A new implementation of the WHATMODE macro was written in order to distinguish
between the three CPU modes: REAL, PROT, and V86. REAL mode is indicated by
a 0 PE bit in CR0 (a.k.a. MSW on a 286). If the PE bit is 1, then the mode
may be either PROT or V86. These two modes may be distinguished by attempting
to change the IOPL bits in the FLAGS word. At Ring 0 in PROT mode (the only
place WHATMODE is used), the IOPL may be changed. In V86 mode, IOPL cannot
be changed. So, we change IOPL and then check to see if it changed. If so,
PROT mode, else V86 mode.
CPU Mode Switching
The 286DOS kernel relies extensively on switching inbetween REAL and PROT.
This functionality is provided by the RealMode and ProtMode routines.
In 386DOS, RealMode is no longer needed. As soon as we switch to PROT mode
during SysInit, the CPU only uses PROT and V86 modes.
Two new routines, ProtToV86 and V86ToProt, that are analogous to RealMode and
ProtMode. ProtToV86 is quite straightforward. We build a V86 IRETD frame
on the stack with the VM bit set in the EFLAGS image. We set the SS:SP
image to be equivalent to the stack just above the V86 IRETD frame, and
set the CS:IP image to instruction following an IRETD. Then, we issue the
IRETD and the CPU continues processing following the IRETD and in V86 mode.
V86ToProt is a bit trickier. The only way to get out of V86 mode is to
trap or fault or issue a software interrupt. We chose to use a software
interrupt, 30h, which we call the V86 Services interrupt. The INT 30h entry
in the IDT is a ring 3 interrupt gate, so issuing an INT 30 from V86 mode
causes a V86 IRETD frame to be built on the TSS Ring 0 stack and control
transfers to the INT 30h vector. The handler verifies that the INT 30h
was issued by the V86ToProt routine (checks CS:IP on the stack). If not,
the interrupt is reflected back to the requesting 3xBox (See Interrupt
Reflection). If it was V86ToProt, we clean off the stack frame and return to
the caller. NOTE: V86 Services is also used for completing the 386 LOADALL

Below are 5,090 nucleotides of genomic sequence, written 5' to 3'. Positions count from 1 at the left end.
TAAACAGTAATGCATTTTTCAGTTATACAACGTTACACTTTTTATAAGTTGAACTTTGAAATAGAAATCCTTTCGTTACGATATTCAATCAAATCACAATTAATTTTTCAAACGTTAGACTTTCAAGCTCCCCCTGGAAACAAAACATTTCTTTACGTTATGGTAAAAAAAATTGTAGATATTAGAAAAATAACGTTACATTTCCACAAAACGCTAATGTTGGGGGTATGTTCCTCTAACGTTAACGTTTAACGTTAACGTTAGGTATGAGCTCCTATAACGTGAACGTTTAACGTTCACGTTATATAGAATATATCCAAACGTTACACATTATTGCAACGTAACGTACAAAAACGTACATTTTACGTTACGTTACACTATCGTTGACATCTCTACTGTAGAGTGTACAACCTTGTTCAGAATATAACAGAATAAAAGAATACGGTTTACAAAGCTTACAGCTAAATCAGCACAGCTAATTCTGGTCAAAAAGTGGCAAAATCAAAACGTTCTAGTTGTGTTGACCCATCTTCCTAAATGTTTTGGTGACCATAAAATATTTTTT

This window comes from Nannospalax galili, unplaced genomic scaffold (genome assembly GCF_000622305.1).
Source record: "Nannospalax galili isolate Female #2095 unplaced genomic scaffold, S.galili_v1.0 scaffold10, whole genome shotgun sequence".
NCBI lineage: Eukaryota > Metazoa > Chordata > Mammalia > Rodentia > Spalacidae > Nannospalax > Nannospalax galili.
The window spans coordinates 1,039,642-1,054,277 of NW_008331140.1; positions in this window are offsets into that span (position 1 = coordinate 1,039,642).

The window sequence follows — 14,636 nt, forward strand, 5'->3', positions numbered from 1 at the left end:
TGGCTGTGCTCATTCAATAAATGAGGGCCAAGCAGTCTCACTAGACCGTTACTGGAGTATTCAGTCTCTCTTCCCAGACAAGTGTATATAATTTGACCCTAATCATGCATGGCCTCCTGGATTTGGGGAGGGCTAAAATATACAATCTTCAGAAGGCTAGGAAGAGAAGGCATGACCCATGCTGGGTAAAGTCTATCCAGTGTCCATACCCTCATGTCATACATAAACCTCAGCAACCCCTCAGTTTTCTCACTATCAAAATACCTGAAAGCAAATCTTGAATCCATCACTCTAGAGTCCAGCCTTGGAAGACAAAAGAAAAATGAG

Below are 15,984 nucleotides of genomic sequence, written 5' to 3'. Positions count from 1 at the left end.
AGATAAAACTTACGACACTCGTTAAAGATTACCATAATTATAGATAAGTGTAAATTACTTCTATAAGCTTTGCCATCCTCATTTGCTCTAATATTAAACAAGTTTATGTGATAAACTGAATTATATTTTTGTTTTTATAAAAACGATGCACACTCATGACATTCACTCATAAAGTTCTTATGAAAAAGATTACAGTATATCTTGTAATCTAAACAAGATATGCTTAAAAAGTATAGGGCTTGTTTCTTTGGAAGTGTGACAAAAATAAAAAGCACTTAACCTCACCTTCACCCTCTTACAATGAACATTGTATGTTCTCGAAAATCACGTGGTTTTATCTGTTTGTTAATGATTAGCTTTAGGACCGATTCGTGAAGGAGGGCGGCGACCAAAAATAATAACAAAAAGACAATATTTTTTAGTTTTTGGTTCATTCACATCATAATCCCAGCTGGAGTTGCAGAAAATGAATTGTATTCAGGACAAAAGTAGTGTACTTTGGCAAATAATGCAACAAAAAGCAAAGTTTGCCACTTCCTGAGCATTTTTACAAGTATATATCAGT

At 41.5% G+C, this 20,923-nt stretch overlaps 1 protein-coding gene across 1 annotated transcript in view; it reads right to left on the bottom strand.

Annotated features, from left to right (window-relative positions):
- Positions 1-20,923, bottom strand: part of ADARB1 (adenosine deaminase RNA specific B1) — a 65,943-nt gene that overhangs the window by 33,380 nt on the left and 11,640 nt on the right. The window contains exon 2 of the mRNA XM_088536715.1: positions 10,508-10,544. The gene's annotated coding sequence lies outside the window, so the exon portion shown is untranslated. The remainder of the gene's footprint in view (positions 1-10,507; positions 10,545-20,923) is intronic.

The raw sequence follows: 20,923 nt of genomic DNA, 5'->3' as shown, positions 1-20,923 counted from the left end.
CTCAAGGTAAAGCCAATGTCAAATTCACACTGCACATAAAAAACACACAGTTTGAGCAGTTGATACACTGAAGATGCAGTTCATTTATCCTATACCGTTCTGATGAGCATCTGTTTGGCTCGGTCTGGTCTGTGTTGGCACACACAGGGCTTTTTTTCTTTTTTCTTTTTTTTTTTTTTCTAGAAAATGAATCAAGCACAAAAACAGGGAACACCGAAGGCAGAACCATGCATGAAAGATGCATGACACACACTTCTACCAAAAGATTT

used by PhysToVirt to map “high” memory in “REAL” mode.
In order to maintain the 286DOS mode switch and stack switch semantics
when V86 mode is used, we have a new stack (the V86 Stack) in the 3xBox PTDA.
286DOS Modes and Stacks
The RealMode and ProtMode procedures in 286DOS are the only ways to switch
the CPU execution mode. These routines both maintain SS:SP, allowing
RealMode and ProtMode to be reentrant. The TSS Ring 0 stack is always the
current TCB stack in the current PTDA. The only other stacks in the system
are the Interrupt Stack and user stack(s).
386DOS Modes and Stacks
In 386DOS, any interrupt or exception while in V86 mode causes a switch to
PROT mode and the TSS Ring 0 Stack. So we have a new way to mode switch with
an incompatible stack semantic. We had to fix this mode switch to make it
compatible with 286DOS.
In V86 mode, the current stack must not be the TSS Ring 0 Stack. The CPU
only leaves V86 mode via an interrupt/exception, which causes a stack switch
to the TSS Ring 0 Stack. If the current stack was the same as the TSS Ring 0
Stack, then the stack might get corrupted. In 286DOS, the Ring 0 Stack is
the PTDA. Since we run on this stack in V86 mode, we need a new Ring 0 stack
when a 3xBox is running.
1) When a PMBox is running, the TSS Ring 0 Stack is a PTDA TCB stack.
+ This is consistent with the 286DOS model.